In those days I was young, suave and devilishly handsome.
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      pre`sump`tu`ous
      pri'zʌmptʃuəs
      adj too confident, in a way that shows a lack of respect for other people
      -
      Hey uh, I don't mean to be presumptuous but I have these two tickets to the ballroom dancing finals tomorrow night if you wanna go?
      Would I be presumptuous to state that we have been in a Bull Market now for some time?
      Would it be presumptuous to ask about his plans?
      In The Times today some columnist remarked that Neil Armstrong was a man of zero personality which sounded highly presumptuous to me.
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      gul`li`ble
      'gʌlibəl
      adj easily deceived or duped
      -
      Don't be so stupid and gullible.
      Come on folks! Stop being so gullible. Think on your own.
      The public is gullible and the cable networks know it.
      Some people will be gullible enough to fall for those arguments.
      BBC is somehow an evil organisation deliberately trying to brain-wash the gullible public.
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      ven`om`ous
      'venəməs
      adj capable of producing poison, poisonous ¶ full of hatred or anger
      -
      Australia has more species of venomous snakes than any other continent.
      Sea snakes are extremely venomous, but not prone to wasting their venom on items that they can not eat.
      Catfish pulls out three barbed spines from its back and side fins. They are venomous and cause severe pain.
      A bite from this highly venomous spider can kill a human in two hours.
      Many of the venomous attacks are spearheaded by his hand-picked, US connected anti-China MP (Member of Parliament), in an organised manner.
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      ir`rec`on`ci`la`ble
      irekən'sailəbəl
      adj impossible to reconcile, incompatible
      -
      By 500 BC, we have two sects of Jews who have irreconcilable differences in theology because the Samaritans rewrote history into a lie.
      It would be wrong to perceive the aspirations of Quebecers as irreconcilable with the needs and fundamental rights of the English-speaking community.
      The Jew Maurice Samuel well explained this irreconcilable conflict between the seed of Cain and the children of Adam.
      Despite the irreconcilable contradictions in these accounts, both conclude that Rann's life as a hackney coachman did not earn him enough money to fund his womanising and that thus he turned to crime.
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      ci`pher
      'saifə
      n[UC] a method of encryption ¶ sb who has no power or is of no importance ¶ zero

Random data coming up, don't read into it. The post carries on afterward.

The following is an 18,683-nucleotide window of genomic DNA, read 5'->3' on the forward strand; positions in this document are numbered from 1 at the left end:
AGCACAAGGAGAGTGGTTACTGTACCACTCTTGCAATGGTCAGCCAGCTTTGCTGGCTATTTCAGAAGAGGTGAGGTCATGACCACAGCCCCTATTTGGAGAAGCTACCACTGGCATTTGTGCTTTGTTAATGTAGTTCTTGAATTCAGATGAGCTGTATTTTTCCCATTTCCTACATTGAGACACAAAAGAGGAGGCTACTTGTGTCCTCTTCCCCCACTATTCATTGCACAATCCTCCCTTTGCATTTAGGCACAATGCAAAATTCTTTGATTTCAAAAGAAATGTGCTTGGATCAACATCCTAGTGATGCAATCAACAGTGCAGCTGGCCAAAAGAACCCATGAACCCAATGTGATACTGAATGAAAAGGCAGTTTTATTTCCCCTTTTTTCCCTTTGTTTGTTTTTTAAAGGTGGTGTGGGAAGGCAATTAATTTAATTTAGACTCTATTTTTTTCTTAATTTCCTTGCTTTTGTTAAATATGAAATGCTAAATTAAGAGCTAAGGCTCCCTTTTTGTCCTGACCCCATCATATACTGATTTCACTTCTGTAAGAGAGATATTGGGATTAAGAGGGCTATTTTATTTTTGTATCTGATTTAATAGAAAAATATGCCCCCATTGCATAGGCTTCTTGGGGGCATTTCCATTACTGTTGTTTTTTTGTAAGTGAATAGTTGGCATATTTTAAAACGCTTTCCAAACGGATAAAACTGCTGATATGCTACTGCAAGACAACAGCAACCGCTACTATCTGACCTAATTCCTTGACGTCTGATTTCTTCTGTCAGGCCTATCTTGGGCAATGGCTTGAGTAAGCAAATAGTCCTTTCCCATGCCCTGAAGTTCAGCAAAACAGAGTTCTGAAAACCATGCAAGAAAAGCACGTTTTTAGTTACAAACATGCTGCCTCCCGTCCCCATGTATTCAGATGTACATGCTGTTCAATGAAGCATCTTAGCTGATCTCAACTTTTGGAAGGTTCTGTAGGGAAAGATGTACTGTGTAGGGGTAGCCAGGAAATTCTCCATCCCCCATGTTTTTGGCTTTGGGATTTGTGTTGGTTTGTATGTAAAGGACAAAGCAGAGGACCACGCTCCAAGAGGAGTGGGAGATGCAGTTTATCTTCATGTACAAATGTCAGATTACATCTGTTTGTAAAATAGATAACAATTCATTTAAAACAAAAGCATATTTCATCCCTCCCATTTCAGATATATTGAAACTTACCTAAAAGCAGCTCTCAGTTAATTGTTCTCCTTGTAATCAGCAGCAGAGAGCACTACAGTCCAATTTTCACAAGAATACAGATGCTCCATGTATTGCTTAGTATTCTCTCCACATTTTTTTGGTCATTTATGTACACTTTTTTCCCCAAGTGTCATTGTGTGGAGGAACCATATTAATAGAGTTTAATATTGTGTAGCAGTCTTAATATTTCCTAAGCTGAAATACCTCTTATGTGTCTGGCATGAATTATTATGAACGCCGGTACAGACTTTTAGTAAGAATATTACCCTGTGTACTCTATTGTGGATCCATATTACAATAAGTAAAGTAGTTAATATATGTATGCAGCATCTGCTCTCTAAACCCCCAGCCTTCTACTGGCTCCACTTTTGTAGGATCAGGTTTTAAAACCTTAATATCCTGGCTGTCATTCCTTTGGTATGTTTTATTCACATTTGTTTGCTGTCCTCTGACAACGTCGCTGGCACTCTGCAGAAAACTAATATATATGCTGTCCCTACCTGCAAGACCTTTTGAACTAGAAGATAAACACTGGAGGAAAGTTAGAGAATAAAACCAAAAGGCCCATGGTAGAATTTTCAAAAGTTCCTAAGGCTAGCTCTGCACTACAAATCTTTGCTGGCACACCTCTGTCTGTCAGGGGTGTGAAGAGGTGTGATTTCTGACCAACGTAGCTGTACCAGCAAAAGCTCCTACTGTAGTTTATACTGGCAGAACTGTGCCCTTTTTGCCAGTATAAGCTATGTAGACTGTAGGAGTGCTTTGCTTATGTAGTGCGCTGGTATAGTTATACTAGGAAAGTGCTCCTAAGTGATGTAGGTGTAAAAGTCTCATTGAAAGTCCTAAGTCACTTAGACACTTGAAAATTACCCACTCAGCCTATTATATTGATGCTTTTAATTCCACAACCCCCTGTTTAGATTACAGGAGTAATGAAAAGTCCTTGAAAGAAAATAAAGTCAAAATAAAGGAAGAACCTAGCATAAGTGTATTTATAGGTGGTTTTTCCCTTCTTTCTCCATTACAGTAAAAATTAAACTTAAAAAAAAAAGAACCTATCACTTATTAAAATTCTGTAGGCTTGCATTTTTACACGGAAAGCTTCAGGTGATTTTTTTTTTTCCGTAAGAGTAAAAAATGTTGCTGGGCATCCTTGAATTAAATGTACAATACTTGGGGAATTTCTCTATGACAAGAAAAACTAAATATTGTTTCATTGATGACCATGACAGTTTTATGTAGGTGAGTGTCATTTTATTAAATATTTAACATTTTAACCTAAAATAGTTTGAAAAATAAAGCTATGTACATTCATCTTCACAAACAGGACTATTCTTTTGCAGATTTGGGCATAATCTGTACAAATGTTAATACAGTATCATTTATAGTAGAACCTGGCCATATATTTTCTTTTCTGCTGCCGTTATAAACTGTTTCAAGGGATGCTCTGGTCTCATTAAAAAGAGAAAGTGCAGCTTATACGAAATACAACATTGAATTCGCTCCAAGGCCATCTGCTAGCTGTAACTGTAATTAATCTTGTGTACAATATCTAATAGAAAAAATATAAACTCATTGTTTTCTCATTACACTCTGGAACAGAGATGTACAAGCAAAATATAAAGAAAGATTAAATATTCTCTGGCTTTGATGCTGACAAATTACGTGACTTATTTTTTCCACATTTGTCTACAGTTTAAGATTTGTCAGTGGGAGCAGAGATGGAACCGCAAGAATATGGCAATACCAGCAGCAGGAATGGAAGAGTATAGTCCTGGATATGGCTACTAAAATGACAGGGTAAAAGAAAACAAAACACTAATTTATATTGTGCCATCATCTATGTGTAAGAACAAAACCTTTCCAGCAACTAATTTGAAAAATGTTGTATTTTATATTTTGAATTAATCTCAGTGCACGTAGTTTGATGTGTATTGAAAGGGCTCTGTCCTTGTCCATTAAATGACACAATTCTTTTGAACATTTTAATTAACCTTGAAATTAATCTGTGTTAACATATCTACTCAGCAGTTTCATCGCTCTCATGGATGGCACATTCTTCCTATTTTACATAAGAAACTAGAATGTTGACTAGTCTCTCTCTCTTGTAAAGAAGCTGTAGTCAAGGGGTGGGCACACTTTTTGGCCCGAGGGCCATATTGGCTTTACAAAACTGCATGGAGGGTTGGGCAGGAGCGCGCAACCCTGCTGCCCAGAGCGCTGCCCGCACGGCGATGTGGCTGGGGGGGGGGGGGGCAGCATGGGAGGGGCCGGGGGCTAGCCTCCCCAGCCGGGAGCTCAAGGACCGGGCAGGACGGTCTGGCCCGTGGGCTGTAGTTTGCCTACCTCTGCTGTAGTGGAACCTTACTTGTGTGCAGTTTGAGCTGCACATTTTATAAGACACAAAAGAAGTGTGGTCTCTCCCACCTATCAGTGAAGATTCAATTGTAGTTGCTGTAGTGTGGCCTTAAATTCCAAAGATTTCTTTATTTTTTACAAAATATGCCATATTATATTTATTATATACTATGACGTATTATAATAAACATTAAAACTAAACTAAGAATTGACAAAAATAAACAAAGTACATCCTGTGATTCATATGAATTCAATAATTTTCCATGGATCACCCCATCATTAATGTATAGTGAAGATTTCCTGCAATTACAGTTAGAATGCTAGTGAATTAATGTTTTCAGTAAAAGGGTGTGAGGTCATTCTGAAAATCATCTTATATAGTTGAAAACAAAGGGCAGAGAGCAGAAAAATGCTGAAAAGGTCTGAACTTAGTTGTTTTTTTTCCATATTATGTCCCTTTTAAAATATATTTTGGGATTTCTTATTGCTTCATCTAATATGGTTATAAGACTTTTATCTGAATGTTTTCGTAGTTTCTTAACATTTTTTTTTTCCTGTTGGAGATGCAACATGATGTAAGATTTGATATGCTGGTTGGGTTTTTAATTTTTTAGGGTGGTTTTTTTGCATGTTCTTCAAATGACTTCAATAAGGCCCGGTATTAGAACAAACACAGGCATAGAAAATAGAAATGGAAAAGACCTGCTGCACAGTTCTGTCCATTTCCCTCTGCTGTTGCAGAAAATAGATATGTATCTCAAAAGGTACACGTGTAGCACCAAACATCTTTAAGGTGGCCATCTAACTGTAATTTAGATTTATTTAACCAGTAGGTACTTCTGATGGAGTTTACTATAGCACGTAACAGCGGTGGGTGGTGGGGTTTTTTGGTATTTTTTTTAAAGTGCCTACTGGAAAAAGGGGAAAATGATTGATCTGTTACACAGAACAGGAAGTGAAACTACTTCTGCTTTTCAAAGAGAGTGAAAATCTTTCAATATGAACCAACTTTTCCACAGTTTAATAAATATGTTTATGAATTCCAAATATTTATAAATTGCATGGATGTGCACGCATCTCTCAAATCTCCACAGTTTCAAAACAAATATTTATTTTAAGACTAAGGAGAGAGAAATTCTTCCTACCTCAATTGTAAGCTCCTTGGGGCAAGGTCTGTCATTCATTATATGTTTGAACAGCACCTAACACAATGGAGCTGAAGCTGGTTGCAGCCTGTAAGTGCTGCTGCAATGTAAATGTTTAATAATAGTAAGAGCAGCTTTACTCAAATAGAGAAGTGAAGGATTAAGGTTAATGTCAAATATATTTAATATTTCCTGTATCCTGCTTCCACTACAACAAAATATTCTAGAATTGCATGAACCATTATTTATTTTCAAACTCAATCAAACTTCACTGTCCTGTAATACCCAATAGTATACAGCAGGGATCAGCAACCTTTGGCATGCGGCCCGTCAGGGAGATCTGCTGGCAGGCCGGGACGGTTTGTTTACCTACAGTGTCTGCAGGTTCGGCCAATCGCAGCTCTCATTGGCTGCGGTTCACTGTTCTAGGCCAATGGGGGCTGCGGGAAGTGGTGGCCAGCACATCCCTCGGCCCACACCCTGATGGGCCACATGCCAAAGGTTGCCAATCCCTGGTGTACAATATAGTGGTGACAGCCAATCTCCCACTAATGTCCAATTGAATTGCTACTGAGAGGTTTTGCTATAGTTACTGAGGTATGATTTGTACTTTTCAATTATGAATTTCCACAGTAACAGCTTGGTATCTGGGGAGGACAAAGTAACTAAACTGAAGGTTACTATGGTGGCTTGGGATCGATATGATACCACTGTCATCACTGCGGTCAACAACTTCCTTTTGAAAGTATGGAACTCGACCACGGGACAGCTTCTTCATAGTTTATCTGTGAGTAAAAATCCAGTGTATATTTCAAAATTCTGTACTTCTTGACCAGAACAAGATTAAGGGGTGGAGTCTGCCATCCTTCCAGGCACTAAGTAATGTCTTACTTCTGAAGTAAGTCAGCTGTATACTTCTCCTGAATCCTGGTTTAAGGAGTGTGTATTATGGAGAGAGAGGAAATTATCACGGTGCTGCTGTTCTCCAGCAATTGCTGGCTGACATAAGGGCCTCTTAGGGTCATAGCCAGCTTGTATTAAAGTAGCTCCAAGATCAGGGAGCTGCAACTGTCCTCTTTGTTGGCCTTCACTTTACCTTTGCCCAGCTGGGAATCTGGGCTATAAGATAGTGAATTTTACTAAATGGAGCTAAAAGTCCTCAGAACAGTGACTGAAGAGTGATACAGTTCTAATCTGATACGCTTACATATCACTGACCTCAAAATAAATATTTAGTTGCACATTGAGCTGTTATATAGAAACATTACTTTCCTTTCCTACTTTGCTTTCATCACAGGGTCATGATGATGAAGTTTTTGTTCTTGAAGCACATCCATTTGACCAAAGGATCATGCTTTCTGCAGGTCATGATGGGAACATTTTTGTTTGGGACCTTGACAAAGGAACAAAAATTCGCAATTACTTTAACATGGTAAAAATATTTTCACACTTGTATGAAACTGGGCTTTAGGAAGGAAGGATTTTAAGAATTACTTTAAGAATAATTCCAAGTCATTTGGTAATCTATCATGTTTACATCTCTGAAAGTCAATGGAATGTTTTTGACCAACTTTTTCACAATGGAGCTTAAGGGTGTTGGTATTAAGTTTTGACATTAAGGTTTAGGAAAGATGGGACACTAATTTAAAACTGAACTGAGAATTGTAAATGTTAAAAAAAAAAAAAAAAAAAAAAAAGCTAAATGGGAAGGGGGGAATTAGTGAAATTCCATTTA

-
      In cryptography, a cipher (or cypher) is an algorithm for performing encryption or decryption—a series of well-defined steps that can be followed as a procedure.
      In non-technical usage, a 'cipher' is the same thing as a 'code'; however, the concepts are distinct in cryptography.
      The German military used the Enigma cipher machine during WW2 to keep their communications secret.
      One white contestant doesn't like "curry", the word clearly a cipher for "Indians".
      "Reagan was a cipher,'' General Haig said with evident bitterness.
      I do not exist at all. I am merely a cipher.
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      ty`phoon
      tai'fu:n
      n[C] a mature tropical cyclone
      -
      A typhoon is a mature tropical cyclone that develops in the western part of the North Pacific Ocean between 180° and 100°E.
      The Regional Specialized Meteorological Center (RSMC) for tropical cyclone forecasts is in Japan, with other tropical cyclone warning centers for the northwest Pacific in Honolulu (the Joint Typhoon Warning Center), the Philippines and Hong Kong.
      While the RSMC names each system, the main name list itself is coordinated among 18 countries that have territories threatened by typhoons each year.
      Within the northwestern Pacific there are no official typhoon seasons as tropical cyclones form throughout the year.
      Like any tropical cyclone, there are six main requirements for typhoon formation and development: sufficiently warm sea surface temperatures, atmospheric instability, high humidity in the lower to middle levels of the troposphere, enough Coriolis force to develop a low pressure center, a pre-existing low level focus or disturbance, and low vertical wind shear.
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      prod`i`gal
      'prɔdigəl
      adj wasteful with money, tending to spend large amounts without thinking of the future, extravagant
      also a noun
      -
      The prodigal (son) is a person who leaves his home or community to lead a life of pleasure or extravagance, but who later regrets this and returns home.